The Ethics of Being a Medical Expert Witness

Medical professionals who undertake the role of expert witness are generally expected to have an unrestricted license to practice medicine, to be knowledgeable and experienced in the area in which they are functioning as a medical expert, and to have knowledge of the legal system. At the initial contact by the court or an attorney, the expert clarifies the question being asked and explores the relevant information about the case. The discussion of the question also permits the expert to be explicit about limitations of the evaluation he or she can offer. The expert witness must know the law that is relevant to the forensic question in the jurisdiction in which the expert may testify. The court or the attorney can provide the applicable statutes. Professional values require such obligations. In addition, legal consequences involving criminal and civil verdicts with ensuing penalties require this standard of obligation.

Medical experts can expect cooperation from the court or attorney in obtaining all the relevant legal, social, and medical documents. Medical experts should obtain consultations from others when there are important areas outside of the expert's knowledge. The medical expert must also be aware that the attorney may have a hidden agenda— understanding the hidden agenda may influence the expert's decision to accept or refuse the case. For example, when the evidence is not strong, is the prosecuting attorney's raising the question of competence to stand trial (CST) a way to keep the individual from being released? Is the defense attorney's request for an evaluation of CST a way to prolong the legal process so that prosecution witnesses may become difficult to locate, thereby weakening the district attorney's case? These are ethical questions the legal system must address, but medical experts who work with the legal system have a clinical obligation to avoid abuse of their role.

The individual who agrees to function as an expert witness is entitled to an expert witness fee, the terms of which should be clear and explicit at the time that the work is started. It is unethical for expert witnesses to make their fees contingent on the outcome of trials. In fact, there are advantages to the expert working with a retainer fee, against which the work of the forensic expert may be charged: (1) it diminishes whatever influence the examiner's concern for payment has on the quality of the work, and (2) if asked on cross-examination if the experts are being paid for their opinions, the experts are able to respond that in fact they were paid on a retainer basis for their time. Such arrangements avoid the ethical problem of experts being seen as "hired guns."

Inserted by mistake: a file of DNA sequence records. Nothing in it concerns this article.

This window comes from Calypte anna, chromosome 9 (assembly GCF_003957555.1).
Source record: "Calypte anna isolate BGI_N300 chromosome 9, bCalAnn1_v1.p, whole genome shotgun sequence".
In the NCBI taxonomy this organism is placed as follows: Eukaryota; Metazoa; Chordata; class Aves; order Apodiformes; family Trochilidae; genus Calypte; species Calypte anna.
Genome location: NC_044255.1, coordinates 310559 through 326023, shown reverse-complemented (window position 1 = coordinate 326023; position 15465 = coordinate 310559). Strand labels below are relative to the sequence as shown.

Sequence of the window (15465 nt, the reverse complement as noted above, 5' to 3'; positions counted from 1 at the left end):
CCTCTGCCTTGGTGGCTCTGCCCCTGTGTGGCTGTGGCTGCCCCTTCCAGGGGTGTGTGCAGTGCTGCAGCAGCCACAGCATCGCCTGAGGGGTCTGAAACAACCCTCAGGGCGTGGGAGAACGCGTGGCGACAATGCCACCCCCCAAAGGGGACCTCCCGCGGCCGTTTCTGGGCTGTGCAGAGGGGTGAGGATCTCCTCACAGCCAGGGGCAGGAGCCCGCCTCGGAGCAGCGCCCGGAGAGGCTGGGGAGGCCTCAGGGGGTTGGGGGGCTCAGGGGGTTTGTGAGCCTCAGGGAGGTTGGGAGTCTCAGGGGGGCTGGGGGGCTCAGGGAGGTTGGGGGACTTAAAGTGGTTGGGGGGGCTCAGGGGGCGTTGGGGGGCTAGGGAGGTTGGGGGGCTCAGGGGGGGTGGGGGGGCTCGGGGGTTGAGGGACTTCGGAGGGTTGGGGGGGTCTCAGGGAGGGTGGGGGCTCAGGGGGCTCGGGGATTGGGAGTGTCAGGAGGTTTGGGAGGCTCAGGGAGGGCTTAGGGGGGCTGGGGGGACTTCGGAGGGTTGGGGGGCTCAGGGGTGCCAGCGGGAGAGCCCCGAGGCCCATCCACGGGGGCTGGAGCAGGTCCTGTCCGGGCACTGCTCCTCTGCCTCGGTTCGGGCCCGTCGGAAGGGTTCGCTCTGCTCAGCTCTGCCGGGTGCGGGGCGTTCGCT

The informed consent of the individual to undergo a forensic medical evaluation should be obtained whenever possible. This includes a description of the purpose of the evaluation, the limits to confidentiality that may exist, and to whom a report will be made. The doctor-patient relationship includes, as one of its ethical requirements, the qualified obligation that the physician maintain confidentiality. The examinations conducted by the medical expert witness are usually outside the scope of the doctor-patient relationship; however, the bioethical obligations remain, and the physician must be aware of the bioethical obligation not to harm the individual unnecessarily by gratuitous disclosure of information. The disclosure of information must conform with the requirements of the law and the explanation made to the individual examined. In a legal context, the medical expert is bound not by rules of medical confidentiality, but by the rules of confidentiality that the legal circumstances require. It is expected that the medical expert witness will be aware of and abide by the specific rules of confidentiality applicable to work with the legal system. Informing the examinee may not be sufficient protection because the physician can create a relationship in which the examinee forgets the warning (Diamond). There are circumstances in medical-legal evaluations where consent is not required. The individual is then informed that the evaluation is legally required. However, if the individual chooses not to participate, the refusal will be included in any report or testimony.

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